Concordia students build electron accelerator

Mechanical engineering team achieves MEGA success with mini electron gun accelerator
May 16, 2012
By Lesley De Marinis

Jad Saleh and his teammates set out to accomplish something completely different for the Capstone Engineering Design Project that mechanical engineering students at Concordia must complete in their final year of study.

“We wanted to do something that hadn’t been done before and that would leave our legacy at Concordia,” says team leader Saleh. “And we’ve been successful!”

Jad Saleh and his capstone team built what is thoughtto be Montreal's only particle accelerator. | Photo by Concordia University
Jad Saleh and his capstone team built what is thoughtto be Montreal's only particle accelerator. | Photo by Concordia University

Saleh, along with Giovanni Fancello, Andrew Farag, Sabrina Ibarra, Stephen Jacobs and Nicholas Zacchia, chose to design and construct a linear particle accelerator.

Linacs – as they’re often called for short – increase the velocity of charged subatomic particles with applications such as X-ray machines and radiation therapy. The most famous one is the Large Hadron Collider at the CERN European Organization for Nuclear Research in Switzerland. Saleh’s team decided to design and build a mini electron gun accelerator and call it MEGA, short for Mini-Electron Gun Accelerator.

Associate professor Rolf Wüthrich suggested the idea (along with several others) to the team. He and PhD candidate Andrew Morrison were in charge of supervising the students as they used the research-and-design project to put their theoretical knowledge to practical use in solving an industrial need.

The team decided to take on the project despite the many challenges. It required the six students to learn about electrical systems, physics and particle accelerators in addition to mechanics. It would also cost $25,000 to build with only $750 provided by the Department of Mechanical and Industrial Engineering.

Everyone worked to find sponsors to provide funding or to donate sample equipment. Wüthrich, along with associate professor Mamoun Medraj, dug into their own pockets. TRIUMF, Canada’s national laboratory for particle and nuclear physics, also helped out.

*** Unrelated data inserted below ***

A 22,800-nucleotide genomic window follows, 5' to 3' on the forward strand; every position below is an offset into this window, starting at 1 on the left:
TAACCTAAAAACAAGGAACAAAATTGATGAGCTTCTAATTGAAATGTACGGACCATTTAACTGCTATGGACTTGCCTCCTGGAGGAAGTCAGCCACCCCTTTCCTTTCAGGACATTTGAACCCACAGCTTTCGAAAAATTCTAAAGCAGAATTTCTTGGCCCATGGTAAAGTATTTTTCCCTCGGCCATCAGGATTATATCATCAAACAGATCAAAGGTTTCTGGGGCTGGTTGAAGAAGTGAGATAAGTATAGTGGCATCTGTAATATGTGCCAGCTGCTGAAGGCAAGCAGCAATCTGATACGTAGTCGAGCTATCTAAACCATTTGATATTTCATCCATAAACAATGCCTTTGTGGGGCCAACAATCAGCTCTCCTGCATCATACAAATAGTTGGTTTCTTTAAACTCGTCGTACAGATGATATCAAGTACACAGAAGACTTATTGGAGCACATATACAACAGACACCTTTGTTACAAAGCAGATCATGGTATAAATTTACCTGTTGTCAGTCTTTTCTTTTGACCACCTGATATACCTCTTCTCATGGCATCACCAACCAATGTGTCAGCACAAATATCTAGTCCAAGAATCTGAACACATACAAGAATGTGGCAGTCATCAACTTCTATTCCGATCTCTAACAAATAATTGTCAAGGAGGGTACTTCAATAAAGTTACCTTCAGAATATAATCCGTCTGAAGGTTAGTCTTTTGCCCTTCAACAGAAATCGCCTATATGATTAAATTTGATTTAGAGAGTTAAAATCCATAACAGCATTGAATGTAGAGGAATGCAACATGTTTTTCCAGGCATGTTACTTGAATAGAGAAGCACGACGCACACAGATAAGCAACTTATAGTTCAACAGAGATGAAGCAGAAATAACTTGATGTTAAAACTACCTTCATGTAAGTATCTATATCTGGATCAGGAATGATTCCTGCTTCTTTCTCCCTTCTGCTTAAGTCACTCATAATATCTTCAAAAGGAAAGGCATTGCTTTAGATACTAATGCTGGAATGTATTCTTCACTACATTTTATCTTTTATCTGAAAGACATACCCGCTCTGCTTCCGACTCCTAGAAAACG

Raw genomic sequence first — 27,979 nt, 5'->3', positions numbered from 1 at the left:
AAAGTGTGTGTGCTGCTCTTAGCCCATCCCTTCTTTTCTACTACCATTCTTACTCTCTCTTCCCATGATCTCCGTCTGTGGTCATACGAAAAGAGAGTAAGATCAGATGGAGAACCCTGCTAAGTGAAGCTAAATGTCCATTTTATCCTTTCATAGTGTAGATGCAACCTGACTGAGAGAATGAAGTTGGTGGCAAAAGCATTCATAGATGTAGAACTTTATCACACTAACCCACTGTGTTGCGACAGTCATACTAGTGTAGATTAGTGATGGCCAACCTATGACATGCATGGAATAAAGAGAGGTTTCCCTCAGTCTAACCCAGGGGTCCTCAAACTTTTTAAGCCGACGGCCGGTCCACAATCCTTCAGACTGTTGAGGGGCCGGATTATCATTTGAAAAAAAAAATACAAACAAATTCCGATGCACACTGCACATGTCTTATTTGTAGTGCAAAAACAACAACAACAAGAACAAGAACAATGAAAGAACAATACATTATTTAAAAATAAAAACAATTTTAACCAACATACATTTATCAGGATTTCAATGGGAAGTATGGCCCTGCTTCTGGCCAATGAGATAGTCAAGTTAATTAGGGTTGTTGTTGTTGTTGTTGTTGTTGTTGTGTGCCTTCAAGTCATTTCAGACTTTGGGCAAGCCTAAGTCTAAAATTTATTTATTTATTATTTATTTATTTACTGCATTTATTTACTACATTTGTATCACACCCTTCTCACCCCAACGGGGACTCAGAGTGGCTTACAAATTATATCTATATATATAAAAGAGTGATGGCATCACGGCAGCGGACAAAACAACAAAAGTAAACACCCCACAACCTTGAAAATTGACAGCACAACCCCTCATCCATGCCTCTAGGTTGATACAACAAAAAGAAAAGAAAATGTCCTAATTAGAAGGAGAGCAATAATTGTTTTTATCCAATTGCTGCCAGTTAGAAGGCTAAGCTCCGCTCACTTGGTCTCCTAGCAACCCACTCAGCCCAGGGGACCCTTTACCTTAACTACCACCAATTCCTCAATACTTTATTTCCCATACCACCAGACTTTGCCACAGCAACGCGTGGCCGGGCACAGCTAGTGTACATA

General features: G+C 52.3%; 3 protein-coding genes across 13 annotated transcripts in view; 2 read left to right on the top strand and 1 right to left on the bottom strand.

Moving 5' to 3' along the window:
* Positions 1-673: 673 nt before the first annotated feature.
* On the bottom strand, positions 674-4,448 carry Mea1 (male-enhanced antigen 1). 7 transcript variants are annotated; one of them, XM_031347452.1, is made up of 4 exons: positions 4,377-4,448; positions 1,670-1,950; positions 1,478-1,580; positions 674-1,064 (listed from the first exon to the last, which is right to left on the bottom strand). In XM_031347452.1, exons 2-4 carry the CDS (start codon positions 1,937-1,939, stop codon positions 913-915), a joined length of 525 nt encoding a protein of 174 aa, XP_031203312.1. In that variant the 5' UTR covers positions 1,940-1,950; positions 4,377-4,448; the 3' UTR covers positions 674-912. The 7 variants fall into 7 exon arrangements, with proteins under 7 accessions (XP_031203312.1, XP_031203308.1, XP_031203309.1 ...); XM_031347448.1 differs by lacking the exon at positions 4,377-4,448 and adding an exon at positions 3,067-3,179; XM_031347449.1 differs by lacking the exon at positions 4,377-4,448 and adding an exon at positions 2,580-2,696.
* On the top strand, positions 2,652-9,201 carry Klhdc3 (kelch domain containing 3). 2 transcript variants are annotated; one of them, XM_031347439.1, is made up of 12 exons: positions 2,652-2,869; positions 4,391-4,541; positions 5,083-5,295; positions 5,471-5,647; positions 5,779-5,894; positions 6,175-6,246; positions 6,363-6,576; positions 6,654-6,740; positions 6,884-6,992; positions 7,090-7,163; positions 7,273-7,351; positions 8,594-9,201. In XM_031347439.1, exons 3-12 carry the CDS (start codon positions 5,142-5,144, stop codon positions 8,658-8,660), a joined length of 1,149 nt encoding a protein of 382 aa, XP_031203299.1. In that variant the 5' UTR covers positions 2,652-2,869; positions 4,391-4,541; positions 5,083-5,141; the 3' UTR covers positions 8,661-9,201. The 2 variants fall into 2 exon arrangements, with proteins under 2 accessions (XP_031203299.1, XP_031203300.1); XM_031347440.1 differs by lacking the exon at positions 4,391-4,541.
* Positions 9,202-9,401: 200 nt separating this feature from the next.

Dealing with radiation and high voltages required the team to go through special training and simulation exercises to ensure their safety and limit their radiation exposure.

After working on the project for at least four hours every day, and sometimes as many as 14 hours on Saturdays and Sundays, the team saw the first signs of success in early 2012.

“It just felt amazing! We’ll never forget the first time we got it to work,” says Saleh.  “I was standing outside the lab and all I heard was yelling and screaming, and then the doors opened and two of my team members shoved me in the lab and asked me to pull out my phone with its very good camera to start videotaping the results we were getting. It was just an unbelievable feeling! ”

Improvements continue to be made so that MEGA will eventually be used as a research tool by Wüthrich and his Electrocatalytic Green Engineering Group for their research on improving fuel cells.

The students have enjoyed some media fame for their capstone project, with CBC’s Daybreak and The Gazette interested in what the team believes is Montreal’s only linac.

Media outlets aren’t the only ones taking notice. The team has been awarded the Richard Cheng Design Award for Mechanical Engineering by Concordia’s Department of Mechanical and Industrial Engineering. It has also been selected to represent Concordia at the 2012 international congress of the Canadian Society of Mechanical Engineering on June 4.

The team recently attended the Canadian Undergraduate Technology Conference in Toronto to present their project. The students have also been invited to the Canadian Light Source – home of one of the world’s largest particle accelerators – in Saskatoon to demonstrate their project and tour the synchrotron research facility.

Their effort has also been entered into the Project of the Year competition staged by Dassault Systèmes for the best school- or home-projects created using the company’s software. People can vote for their favourite project on the company’s Facebook page. The winners will receive prizes and be featured on a calendar.

As project manager, Saleh is ecstatic about the outcome. “It feels great that we were able to lay out a plan and design and stick with them and the deadlines that we set,” he says. “And that putting our ideas together worked out perfectly.”

Watch the video:

Related links:
•    Vote for the team in the Project of the Year competition
•    MEGA 
•    MEGA’s creators
•    "Recognizing student achievement in engineering" — NOW, May 1, 2012
•    Department of Mechanical and Industrial Engineering

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